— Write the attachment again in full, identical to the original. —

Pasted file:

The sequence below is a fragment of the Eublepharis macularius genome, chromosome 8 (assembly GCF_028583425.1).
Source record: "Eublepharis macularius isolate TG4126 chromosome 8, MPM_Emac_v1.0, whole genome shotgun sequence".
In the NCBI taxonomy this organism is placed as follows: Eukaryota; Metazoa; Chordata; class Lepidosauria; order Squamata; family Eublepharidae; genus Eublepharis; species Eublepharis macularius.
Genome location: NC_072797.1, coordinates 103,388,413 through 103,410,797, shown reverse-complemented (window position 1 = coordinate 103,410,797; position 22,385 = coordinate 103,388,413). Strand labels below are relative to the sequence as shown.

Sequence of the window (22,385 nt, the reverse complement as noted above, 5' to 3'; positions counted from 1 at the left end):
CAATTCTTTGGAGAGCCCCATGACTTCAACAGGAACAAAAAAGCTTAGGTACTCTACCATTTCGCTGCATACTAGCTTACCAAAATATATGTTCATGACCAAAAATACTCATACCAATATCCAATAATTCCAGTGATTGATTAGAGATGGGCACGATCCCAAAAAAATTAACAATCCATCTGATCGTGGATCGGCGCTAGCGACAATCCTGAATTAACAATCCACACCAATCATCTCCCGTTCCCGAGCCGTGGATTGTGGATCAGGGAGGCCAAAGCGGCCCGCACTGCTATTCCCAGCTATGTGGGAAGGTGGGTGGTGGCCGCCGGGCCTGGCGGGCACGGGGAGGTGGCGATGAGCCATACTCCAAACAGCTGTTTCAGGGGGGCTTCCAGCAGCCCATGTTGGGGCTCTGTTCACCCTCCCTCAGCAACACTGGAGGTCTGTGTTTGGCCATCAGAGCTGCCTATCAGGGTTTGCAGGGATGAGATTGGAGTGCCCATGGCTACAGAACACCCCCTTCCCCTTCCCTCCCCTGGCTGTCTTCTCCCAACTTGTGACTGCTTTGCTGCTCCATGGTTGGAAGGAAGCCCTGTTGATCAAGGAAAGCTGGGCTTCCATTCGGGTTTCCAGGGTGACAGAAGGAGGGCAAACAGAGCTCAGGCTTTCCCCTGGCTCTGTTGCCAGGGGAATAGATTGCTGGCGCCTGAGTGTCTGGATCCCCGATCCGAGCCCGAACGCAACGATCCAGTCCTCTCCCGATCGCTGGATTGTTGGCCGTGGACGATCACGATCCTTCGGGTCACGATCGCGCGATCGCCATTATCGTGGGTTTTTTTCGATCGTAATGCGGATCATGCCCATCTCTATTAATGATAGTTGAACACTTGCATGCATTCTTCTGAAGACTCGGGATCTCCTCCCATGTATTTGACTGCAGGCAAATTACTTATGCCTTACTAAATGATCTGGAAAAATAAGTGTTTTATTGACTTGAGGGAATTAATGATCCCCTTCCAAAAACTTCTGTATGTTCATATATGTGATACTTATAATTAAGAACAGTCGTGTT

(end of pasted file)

The sequence below is a fragment of the Eublepharis macularius genome, chromosome 8 (assembly GCF_028583425.1).
Source record: "Eublepharis macularius isolate TG4126 chromosome 8, MPM_Emac_v1.0, whole genome shotgun sequence".
In the NCBI taxonomy this organism is placed as follows: Eukaryota; Metazoa; Chordata; class Lepidosauria; order Squamata; family Eublepharidae; genus Eublepharis; species Eublepharis macularius.
Genome location: NC_072797.1, coordinates 103,388,413 through 103,410,797, shown reverse-complemented (window position 1 = coordinate 103,410,797; position 22,385 = coordinate 103,388,413). Strand labels below are relative to the sequence as shown.

Sequence of the window (22,385 nt, the reverse complement as noted above, 5' to 3'; positions counted from 1 at the left end):
CAATTCTTTGGAGAGCCCCATGACTTCAACAGGAACAAAAAAGCTTAGGTACTCTACCATTTCGCTGCATACTAGCTTACCAAAATATATGTTCATGACCAAAAATACTCATACCAATATCCAATAATTCCAGTGATTGATTAGAGATGGGCACGATCCCAAAAAAATTAACAATCCATCTGATCGTGGATCGGCGCTAGCGACAATCCTGAATTAACAATCCACACCAATCATCTCCCGTTCCCGAGCCGTGGATTGTGGATCAGGGAGGCCAAAGCGGCCCGCACTGCTATTCCCAGCTATGTGGGAAGGTGGGTGGTGGCCGCCGGGCCTGGCGGGCACGGGGAGGTGGCGATGAGCCATACTCCAAACAGCTGTTTCAGGGGGGCTTCCAGCAGCCCATGTTGGGGCTCTGTTCACCCTCCCTCAGCAACACTGGAGGTCTGTGTTTGGCCATCAGAGCTGCCTATCAGGGTTTGCAGGGATGAGATTGGAGTGCCCATGGCTACAGAACACCCCCTTCCCCTTCCCTCCCCTGGCTGTCTTCTCCCAACTTGTGACTGCTTTGCTGCTCCATGGTTGGAAGGAAGCCCTGTTGATCAAGGAAAGCTGGGCTTCCATTCGGGTTTCCAGGGTGACAGAAGGAGGGCAAACAGAGCTCAGGCTTTCCCCTGGCTCTGTTGCCAGGGGAATAGATTGCTGGCGCCTGAGTGTCTGGATCCCCGATCCGAGCCCGAACGCAACGATCCAGTCCTCTCCCGATCGCTGGATTGTTGGCCGTGGACGATCACGATCCTTCGGGTCACGATCGCGCGATCGCCATTATCGTGGGTTTTTTTCGATCGTAATGCGGATCATGCCCATCTCTATTAATGATAGTTGAACACTTGCATGCATTCTTCTGAAGACTCGGGATCTCCTCCCATGTATTTGACTGCAGGCAAATTACTTATGCCTTACTAAATGATCTGGAAAAATAAGTGTTTTATTGACTTGAGGGAATTAATGATCCCCTTCCAAAAACTTCTGTATGTTCATATATGTGATACTTATAATTAAGAACAGTCGTGTT